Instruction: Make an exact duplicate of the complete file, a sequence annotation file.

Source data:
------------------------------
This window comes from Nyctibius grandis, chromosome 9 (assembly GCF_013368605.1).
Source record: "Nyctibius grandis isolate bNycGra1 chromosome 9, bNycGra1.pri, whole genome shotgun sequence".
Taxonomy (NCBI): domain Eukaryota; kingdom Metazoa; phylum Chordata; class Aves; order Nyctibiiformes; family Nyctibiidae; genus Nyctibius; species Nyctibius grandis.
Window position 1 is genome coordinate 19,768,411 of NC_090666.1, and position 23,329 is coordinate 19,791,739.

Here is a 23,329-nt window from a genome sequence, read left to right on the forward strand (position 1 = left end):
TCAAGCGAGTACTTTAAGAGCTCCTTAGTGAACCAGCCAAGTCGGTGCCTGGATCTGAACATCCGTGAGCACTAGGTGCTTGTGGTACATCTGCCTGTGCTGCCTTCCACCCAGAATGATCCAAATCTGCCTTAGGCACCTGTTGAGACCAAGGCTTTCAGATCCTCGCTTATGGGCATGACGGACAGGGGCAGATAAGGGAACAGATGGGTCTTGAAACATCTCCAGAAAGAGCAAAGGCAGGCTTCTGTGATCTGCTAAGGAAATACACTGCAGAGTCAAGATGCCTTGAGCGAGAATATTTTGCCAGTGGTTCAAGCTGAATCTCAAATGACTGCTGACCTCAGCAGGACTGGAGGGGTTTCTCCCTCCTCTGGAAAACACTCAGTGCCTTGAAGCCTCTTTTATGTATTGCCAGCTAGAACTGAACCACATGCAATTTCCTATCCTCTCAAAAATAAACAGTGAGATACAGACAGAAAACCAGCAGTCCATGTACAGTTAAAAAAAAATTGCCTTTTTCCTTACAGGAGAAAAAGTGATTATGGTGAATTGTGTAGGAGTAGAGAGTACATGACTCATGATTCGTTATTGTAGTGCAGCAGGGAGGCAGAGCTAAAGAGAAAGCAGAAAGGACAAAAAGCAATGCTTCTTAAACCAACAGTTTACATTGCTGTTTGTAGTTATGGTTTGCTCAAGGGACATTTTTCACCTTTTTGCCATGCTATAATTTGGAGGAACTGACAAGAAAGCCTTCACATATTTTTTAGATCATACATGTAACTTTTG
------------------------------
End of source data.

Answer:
This window comes from Nyctibius grandis, chromosome 9 (assembly GCF_013368605.1).
Source record: "Nyctibius grandis isolate bNycGra1 chromosome 9, bNycGra1.pri, whole genome shotgun sequence".
Taxonomy (NCBI): domain Eukaryota; kingdom Metazoa; phylum Chordata; class Aves; order Nyctibiiformes; family Nyctibiidae; genus Nyctibius; species Nyctibius grandis.
Window position 1 is genome coordinate 19,768,411 of NC_090666.1, and position 23,329 is coordinate 19,791,739.

Here is a 23,329-nt window from a genome sequence, read left to right on the forward strand (position 1 = left end):
TCAAGCGAGTACTTTAAGAGCTCCTTAGTGAACCAGCCAAGTCGGTGCCTGGATCTGAACATCCGTGAGCACTAGGTGCTTGTGGTACATCTGCCTGTGCTGCCTTCCACCCAGAATGATCCAAATCTGCCTTAGGCACCTGTTGAGACCAAGGCTTTCAGATCCTCGCTTATGGGCATGACGGACAGGGGCAGATAAGGGAACAGATGGGTCTTGAAACATCTCCAGAAAGAGCAAAGGCAGGCTTCTGTGATCTGCTAAGGAAATACACTGCAGAGTCAAGATGCCTTGAGCGAGAATATTTTGCCAGTGGTTCAAGCTGAATCTCAAATGACTGCTGACCTCAGCAGGACTGGAGGGGTTTCTCCCTCCTCTGGAAAACACTCAGTGCCTTGAAGCCTCTTTTATGTATTGCCAGCTAGAACTGAACCACATGCAATTTCCTATCCTCTCAAAAATAAACAGTGAGATACAGACAGAAAACCAGCAGTCCATGTACAGTTAAAAAAAAATTGCCTTTTTCCTTACAGGAGAAAAAGTGATTATGGTGAATTGTGTAGGAGTAGAGAGTACATGACTCATGATTCGTTATTGTAGTGCAGCAGGGAGGCAGAGCTAAAGAGAAAGCAGAAAGGACAAAAAGCAATGCTTCTTAAACCAACAGTTTACATTGCTGTTTGTAGTTATGGTTTGCTCAAGGGACATTTTTCACCTTTTTGCCATGCTATAATTTGGAGGAACTGACAAGAAAGCCTTCACATATTTTTTAGATCATACATGTAACTTTTG